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NVidia 3D Triples vs VR?

Discussion in 'Sim Racing Hardware' started by Esotic, Aug 9, 2016.

  1. Esotic

    Esotic
    Premium Member

    I'm curious if anyone has tried both NVidia 3D and VR. I'm guessing NVidia 3D didn't take off much due to the expense, but I'm curious to hear what folks that have tried them both have to say. The few vids/reviews up on YouTube suggest that NV3D is pretty cool, and as someone that normally enjoys running multiple screens for coding and general computing it seems like a potential alternative to a VR HMD.

    Cheers,

    Dave\Esotic
     
  2. I can't comment on VR.....yet as I haven't gone there.
    But I do run triple 27s vs single 27 inch with nvidia 3d vision 2. I barely ever use my triples now as the added immersion in regards to depth beats a 2d triple monitor experience hands down.
    Every now and again I try going back to triple's in 2d, but it's just plain boring and well, flat. IMO the added feeling of depth kills it.
     
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  3. Esotic

    Esotic
    Premium Member

    Any plans to try running 3d on triples? I'm wondering if a new gtx 1070/1080 could maintain proper frame rates at that resolution in Assetto Corsa.
     
  4. No triples in 3d vision 2 for me, unless someone gave me 2 additional 3d monitors for free.
    I think sim racing with head tracking via VR will be awesome. That's where I want to spend my money, just a bit dear currently.
     
  5. Esotic

    Esotic
    Premium Member

    The VG248QEs (I already have one) are currently around $200 refurbed or $250 new, which would be a total expense of $600 or $750, which is pretty much in line with the cost of a VR HMD (rift or vive). VR is riding the hype train right now, and folks are obviously very pumped about it, but I'm a little curious why folks consider strapping a thing to your face better than 3D on triples that you can also use all the time, not just while gaming. I'm personally trying to make that decision (VR vs NV3D) for myself as well. :)

    Pretty sure my 750ti is not up to the challenge of VR or NV3D, so when I get around to upgrading my GPU I'll probably get the NV3D to see how I like it.
     
  6. Did a quick test for you... 1080 GTX with triples @1080p in AC on Mugello, 11 AI opponents in a couple different cars, all Ultra, no post processing effects. Lowest was 92 fps, but highest never reached 120 fps. I'm not sure what fps is required for the NV3D...
     
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  7. Esotic

    Esotic
    Premium Member

    Nice! and Thanks! I currently run my 750TI with everything turned all the way down so I can maintain fps during league races with 30 cars, so I'd be interested in knowing what the frame rates are with more minimal settings. It's possible the game is more CPU bound in those scenarios and 120fps with 30 cars is just not possible regardless of the GPU.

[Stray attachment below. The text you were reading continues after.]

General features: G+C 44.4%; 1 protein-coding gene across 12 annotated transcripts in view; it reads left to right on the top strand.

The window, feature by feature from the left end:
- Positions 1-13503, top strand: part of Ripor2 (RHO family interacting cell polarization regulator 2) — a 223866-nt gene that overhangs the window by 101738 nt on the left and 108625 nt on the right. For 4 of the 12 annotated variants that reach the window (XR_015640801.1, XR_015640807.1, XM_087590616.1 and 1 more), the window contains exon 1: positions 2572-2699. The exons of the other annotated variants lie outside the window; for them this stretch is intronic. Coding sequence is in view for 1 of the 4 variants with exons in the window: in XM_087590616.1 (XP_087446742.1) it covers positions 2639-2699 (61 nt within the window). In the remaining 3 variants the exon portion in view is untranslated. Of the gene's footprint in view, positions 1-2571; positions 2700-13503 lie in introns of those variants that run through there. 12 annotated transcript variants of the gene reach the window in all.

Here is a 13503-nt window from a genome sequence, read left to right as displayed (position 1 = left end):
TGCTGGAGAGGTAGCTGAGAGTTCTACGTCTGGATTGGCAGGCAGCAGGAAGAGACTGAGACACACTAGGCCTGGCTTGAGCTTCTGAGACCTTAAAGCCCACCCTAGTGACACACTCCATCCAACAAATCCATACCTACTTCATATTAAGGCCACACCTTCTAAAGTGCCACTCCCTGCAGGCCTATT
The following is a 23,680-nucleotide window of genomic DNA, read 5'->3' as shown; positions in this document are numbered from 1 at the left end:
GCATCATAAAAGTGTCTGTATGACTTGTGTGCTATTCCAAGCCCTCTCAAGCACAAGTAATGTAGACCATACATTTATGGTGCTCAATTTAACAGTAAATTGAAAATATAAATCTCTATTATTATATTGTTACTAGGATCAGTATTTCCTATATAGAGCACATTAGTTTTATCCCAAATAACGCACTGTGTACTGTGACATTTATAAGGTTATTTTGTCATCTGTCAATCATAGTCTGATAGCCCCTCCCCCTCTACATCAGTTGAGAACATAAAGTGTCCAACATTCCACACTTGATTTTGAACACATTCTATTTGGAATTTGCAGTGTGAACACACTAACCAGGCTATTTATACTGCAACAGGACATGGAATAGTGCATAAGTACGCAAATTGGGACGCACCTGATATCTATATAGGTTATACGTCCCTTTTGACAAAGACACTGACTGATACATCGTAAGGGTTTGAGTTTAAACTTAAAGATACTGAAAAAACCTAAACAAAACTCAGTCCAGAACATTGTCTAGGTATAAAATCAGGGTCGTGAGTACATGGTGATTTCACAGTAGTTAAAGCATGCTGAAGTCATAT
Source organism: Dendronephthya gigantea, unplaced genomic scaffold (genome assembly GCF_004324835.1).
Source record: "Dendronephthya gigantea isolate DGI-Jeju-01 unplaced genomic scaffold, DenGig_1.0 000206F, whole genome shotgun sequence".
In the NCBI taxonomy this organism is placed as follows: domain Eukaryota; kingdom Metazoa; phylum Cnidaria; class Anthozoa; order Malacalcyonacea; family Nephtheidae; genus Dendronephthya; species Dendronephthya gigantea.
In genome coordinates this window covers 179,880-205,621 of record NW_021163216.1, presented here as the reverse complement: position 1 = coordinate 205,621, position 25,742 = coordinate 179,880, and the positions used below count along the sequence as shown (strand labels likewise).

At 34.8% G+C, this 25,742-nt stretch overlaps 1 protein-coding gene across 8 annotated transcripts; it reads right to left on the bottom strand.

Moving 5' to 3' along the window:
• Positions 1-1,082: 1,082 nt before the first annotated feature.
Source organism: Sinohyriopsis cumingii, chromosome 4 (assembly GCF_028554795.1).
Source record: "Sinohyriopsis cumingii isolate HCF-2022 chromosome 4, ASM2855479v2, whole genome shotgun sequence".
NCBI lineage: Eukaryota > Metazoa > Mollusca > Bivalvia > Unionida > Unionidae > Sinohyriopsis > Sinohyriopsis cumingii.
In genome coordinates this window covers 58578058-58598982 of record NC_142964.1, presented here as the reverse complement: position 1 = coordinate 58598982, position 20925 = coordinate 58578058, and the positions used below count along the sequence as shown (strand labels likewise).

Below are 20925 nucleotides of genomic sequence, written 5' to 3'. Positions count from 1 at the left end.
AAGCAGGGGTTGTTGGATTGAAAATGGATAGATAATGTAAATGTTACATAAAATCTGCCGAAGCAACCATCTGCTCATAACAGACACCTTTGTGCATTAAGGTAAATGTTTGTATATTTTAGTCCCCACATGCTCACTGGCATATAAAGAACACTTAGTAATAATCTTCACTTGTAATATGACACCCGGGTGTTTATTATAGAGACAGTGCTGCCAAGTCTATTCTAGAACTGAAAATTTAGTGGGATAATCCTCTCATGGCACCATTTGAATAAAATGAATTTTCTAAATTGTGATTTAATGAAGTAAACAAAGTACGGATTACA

8. Same track/cars: with settings on Low, AA=2x, minimum 120 fps through the start and up to 180 fps once I let the field get away due to watching the fps count, LOL.

    I'd not tried Low settings before in AC and was pleasantly surprised that they're not bad, pretty OK.
     
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  9. Esotic

    Esotic
    Premium Member

    Sweet!

    As an FYI, I overclocked my i5 from 3.2 to 4.2 and got a 27% bump in average fps on the AC benchmarking tool (88 to 112).
     
  10. but I'm a little curious why folks consider strapping a thing to your face better than 3D on triples that you can also use all the time,

    I think VR will immerse you in the cockpit, 3d vision 2 is enjoyable but wouldn't put you in the cockpit to the same extent IMO
     
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  11. I have not tried 3D so I cannot comment on what is better, 3D or VR. But with VR you are in the car and you look to your apexes. Only down side is that the resolution isn't where we would like to see it. But the immersion factors makes up for the lost resolution. I can try and describe VR until the cows come home. But the only way to experience VR is to try it.Once you have tried VR, then you will know why people such as myself happily and willfully are consuming the VR Koolaid. I don't mind wearing the large HMD and my earphones if it means feeling like I am actually in the car.

    Oh and last night I did a test race with my Vive in Project Cars at Nordschleife with 29 opponents plus myself where I purposely started last on the grid. I have the 1080 GPU with a number of graphics setting turned up and a few turned down or completely off. Not once in the two laps of this race did I experience any sort of problems with all those AI opponents. Well that's not true. Turn #1 was pretty sketchy. But besides the dive bombing kamikaze AI opponents, I experienced no problems regarding the VR HMD and frame rates with this large field on the Green Hell.